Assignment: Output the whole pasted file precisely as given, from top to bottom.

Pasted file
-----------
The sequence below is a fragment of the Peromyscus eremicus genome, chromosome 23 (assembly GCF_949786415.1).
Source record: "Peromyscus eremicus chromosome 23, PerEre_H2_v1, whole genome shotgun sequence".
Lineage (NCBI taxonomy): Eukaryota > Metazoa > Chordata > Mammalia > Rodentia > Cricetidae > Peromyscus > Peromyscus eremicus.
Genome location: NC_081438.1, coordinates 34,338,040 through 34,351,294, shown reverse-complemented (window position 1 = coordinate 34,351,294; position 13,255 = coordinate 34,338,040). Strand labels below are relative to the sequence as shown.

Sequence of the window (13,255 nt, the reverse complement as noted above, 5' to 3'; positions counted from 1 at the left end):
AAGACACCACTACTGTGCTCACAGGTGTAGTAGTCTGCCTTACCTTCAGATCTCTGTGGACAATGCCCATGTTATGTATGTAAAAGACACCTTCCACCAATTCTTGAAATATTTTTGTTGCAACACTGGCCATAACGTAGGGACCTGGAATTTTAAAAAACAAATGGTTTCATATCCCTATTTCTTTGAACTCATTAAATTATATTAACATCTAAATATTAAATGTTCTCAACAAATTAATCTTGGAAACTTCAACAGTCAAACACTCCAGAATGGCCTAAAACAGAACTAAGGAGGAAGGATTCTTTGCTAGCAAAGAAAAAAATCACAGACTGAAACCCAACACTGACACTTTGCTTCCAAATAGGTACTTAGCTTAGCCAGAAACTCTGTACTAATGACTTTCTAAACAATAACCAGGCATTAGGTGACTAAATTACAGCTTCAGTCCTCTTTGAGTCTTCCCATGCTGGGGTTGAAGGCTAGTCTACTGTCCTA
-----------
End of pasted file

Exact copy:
The sequence below is a fragment of the Peromyscus eremicus genome, chromosome 23 (assembly GCF_949786415.1).
Source record: "Peromyscus eremicus chromosome 23, PerEre_H2_v1, whole genome shotgun sequence".
Lineage (NCBI taxonomy): Eukaryota > Metazoa > Chordata > Mammalia > Rodentia > Cricetidae > Peromyscus > Peromyscus eremicus.
Genome location: NC_081438.1, coordinates 34,338,040 through 34,351,294, shown reverse-complemented (window position 1 = coordinate 34,351,294; position 13,255 = coordinate 34,338,040). Strand labels below are relative to the sequence as shown.

Sequence of the window (13,255 nt, the reverse complement as noted above, 5' to 3'; positions counted from 1 at the left end):
AAGACACCACTACTGTGCTCACAGGTGTAGTAGTCTGCCTTACCTTCAGATCTCTGTGGACAATGCCCATGTTATGTATGTAAAAGACACCTTCCACCAATTCTTGAAATATTTTTGTTGCAACACTGGCCATAACGTAGGGACCTGGAATTTTAAAAAACAAATGGTTTCATATCCCTATTTCTTTGAACTCATTAAATTATATTAACATCTAAATATTAAATGTTCTCAACAAATTAATCTTGGAAACTTCAACAGTCAAACACTCCAGAATGGCCTAAAACAGAACTAAGGAGGAAGGATTCTTTGCTAGCAAAGAAAAAAATCACAGACTGAAACCCAACACTGACACTTTGCTTCCAAATAGGTACTTAGCTTAGCCAGAAACTCTGTACTAATGACTTTCTAAACAATAACCAGGCATTAGGTGACTAAATTACAGCTTCAGTCCTCTTTGAGTCTTCCCATGCTGGGGTTGAAGGCTAGTCTACTGTCCTA